The Entrepreneurial Activity Across Diverse Regulatory Regimes: Promotion, Obstruction and Unintended Consequences of Business Startups' Regulations

Anas S. Albanyan


This comparative study examines the relationship between entrepreneurship and institutions in five countries. The term "entrepreneurship" refers to the creation of a new business, and "institution" refers to a set of rules governing the entrepreneurial game. Five institutions were examined in this study: regulation of entry, securities regulations, startup governance and private ordering, taxes and public support, and liquidation mechanisms. These institutions were examined across the United States, Canada, Germany, Japan, and Saudi Arabia.

This dissertation finds that law and informal rules do impact entrepreneurship, and that this impact is not always positive. In certain areas, extensive regulation of, say, securities, can be associated with heightened entrepreneurial activity. This dissertation finds that countries characterized by relatively strict securities regulation in terms of capital formation for startups have higher entrepreneurial activity than countries with securities regulations that arc friendly to startups. With regard to other institutions, such as regulation of entry, too much regulation can deter entrepreneurial activity. This dissertation finds that countries that arc characterized by a liberal regulation of entry regime, such as the United States and Canada, have relatively high new business rates, and countries that are characterized by a strict regulation of entry regime, such as Germany and Saudi Arabia, have large informal economics. This study further finds that countries that have more attractive venture-backed exits offer more flexible laws governing these exits.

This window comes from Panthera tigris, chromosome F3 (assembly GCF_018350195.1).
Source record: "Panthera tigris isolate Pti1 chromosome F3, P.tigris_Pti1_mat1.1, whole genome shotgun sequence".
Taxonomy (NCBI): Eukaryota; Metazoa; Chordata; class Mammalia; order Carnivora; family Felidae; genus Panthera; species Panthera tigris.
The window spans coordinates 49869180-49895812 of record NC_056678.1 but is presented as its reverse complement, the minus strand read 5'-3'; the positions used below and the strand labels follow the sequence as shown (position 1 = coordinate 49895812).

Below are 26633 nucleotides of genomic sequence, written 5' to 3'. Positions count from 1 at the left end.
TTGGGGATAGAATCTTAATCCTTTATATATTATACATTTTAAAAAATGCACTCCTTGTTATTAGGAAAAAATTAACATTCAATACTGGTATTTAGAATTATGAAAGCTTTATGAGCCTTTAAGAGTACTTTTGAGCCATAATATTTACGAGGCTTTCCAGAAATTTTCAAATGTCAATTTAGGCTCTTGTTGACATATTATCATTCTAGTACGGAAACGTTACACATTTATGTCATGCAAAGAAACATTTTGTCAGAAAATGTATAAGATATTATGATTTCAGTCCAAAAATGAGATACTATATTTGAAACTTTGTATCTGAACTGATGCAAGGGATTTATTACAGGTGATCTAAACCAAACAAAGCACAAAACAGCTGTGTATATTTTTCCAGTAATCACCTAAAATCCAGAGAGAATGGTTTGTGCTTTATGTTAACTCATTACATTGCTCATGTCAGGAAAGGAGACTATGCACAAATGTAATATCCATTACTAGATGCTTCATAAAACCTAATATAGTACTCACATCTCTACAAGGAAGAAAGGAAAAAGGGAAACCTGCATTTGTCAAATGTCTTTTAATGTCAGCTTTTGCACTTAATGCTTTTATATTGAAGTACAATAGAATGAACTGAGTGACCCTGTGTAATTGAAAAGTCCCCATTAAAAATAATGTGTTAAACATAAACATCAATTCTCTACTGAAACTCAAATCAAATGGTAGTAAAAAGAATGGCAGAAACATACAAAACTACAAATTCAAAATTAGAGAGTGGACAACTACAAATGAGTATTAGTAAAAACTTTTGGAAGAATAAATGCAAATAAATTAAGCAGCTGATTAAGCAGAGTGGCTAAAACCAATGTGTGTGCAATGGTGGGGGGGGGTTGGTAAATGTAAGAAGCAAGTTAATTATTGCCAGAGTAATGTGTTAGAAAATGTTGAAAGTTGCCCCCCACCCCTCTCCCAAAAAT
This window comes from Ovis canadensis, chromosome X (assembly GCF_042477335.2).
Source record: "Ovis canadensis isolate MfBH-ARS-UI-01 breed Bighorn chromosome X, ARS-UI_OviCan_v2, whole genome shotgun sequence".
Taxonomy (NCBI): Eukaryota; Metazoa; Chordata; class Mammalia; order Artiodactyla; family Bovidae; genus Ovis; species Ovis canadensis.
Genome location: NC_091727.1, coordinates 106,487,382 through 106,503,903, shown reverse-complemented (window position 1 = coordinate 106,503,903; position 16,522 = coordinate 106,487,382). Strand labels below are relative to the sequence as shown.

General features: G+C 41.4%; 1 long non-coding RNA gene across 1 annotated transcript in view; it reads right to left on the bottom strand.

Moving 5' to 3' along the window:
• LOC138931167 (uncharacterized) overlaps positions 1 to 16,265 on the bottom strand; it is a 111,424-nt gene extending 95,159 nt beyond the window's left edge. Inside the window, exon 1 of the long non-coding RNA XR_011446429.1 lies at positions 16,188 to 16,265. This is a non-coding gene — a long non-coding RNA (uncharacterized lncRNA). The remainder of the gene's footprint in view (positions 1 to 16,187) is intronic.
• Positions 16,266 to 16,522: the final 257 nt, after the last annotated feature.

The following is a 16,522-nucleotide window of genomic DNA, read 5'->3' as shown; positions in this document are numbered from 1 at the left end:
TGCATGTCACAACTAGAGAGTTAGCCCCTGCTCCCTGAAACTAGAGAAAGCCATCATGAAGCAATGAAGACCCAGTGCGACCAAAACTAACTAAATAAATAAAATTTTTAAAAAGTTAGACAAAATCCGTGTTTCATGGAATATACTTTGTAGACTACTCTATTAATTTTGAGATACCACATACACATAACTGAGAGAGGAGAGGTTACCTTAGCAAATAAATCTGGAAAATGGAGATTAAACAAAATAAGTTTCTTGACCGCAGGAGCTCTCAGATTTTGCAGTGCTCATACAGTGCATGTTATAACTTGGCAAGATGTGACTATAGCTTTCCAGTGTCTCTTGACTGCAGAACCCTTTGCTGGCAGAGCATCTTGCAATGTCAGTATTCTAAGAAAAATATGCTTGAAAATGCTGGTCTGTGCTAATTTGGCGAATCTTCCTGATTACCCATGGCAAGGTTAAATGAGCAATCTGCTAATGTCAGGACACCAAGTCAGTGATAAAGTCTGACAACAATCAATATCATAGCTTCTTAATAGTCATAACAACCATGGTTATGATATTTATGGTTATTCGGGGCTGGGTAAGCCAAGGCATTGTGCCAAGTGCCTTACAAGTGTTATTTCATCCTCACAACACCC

Regulations inherently involve delays in timing of the activities governed by such rules, and as a result, risks and costs increase. Also, rigid rules limit startup participants' ability to engage in private ordering, which is the main mechanism by which participants can address risk. While in this context, enabling rules are desirable, they are not silver bullets. Many other factors must be in place so that these enabling rules generate the expected benefits. These other factors include a rich legal community and a high-quality legal system, in addition to cultural factors that make it possible to share control with outsiders. Nonetheless, even in situations where enabling rules are overall desirable, there arc grounds for having mandatory rules, such as when the private ordering generates negative externalities ( e.g., non-compete provisions).

Finally, governments should be very careful when financially supporting the entrepreneurial market because a poorly structured public financial support program can have a negative impact on entrepreneurial activity. While several forms of public financial support are possible, the best model is indirect financing upside leverage. In sum, institutions matter for entrepreneurial activity.